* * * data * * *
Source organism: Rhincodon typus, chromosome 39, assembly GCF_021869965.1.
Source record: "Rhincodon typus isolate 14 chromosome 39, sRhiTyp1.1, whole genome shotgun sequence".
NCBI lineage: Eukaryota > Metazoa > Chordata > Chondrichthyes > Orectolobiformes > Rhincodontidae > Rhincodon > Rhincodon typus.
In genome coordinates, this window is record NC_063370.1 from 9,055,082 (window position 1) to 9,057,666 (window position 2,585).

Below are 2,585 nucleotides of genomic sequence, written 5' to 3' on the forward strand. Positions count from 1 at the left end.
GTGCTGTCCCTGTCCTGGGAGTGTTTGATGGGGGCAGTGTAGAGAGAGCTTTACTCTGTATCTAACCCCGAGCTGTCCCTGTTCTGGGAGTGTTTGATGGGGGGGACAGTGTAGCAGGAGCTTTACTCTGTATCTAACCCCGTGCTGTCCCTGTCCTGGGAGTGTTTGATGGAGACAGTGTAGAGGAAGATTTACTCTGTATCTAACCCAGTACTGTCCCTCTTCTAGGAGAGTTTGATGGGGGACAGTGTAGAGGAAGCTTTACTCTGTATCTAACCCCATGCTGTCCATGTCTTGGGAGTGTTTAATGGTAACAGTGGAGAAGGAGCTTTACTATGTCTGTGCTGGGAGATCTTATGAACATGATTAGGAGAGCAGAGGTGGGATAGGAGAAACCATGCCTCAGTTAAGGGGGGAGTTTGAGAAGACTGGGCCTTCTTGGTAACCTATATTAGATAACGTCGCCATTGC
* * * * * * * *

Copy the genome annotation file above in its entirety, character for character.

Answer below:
Source organism: Rhincodon typus, chromosome 39, assembly GCF_021869965.1.
Source record: "Rhincodon typus isolate 14 chromosome 39, sRhiTyp1.1, whole genome shotgun sequence".
NCBI lineage: Eukaryota > Metazoa > Chordata > Chondrichthyes > Orectolobiformes > Rhincodontidae > Rhincodon > Rhincodon typus.
In genome coordinates, this window is record NC_063370.1 from 9,055,082 (window position 1) to 9,057,666 (window position 2,585).

Below are 2,585 nucleotides of genomic sequence, written 5' to 3' on the forward strand. Positions count from 1 at the left end.
GTGCTGTCCCTGTCCTGGGAGTGTTTGATGGGGGCAGTGTAGAGAGAGCTTTACTCTGTATCTAACCCCGAGCTGTCCCTGTTCTGGGAGTGTTTGATGGGGGGGACAGTGTAGCAGGAGCTTTACTCTGTATCTAACCCCGTGCTGTCCCTGTCCTGGGAGTGTTTGATGGAGACAGTGTAGAGGAAGATTTACTCTGTATCTAACCCAGTACTGTCCCTCTTCTAGGAGAGTTTGATGGGGGACAGTGTAGAGGAAGCTTTACTCTGTATCTAACCCCATGCTGTCCATGTCTTGGGAGTGTTTAATGGTAACAGTGGAGAAGGAGCTTTACTATGTCTGTGCTGGGAGATCTTATGAACATGATTAGGAGAGCAGAGGTGGGATAGGAGAAACCATGCCTCAGTTAAGGGGGGAGTTTGAGAAGACTGGGCCTTCTTGGTAACCTATATTAGATAACGTCGCCATTGC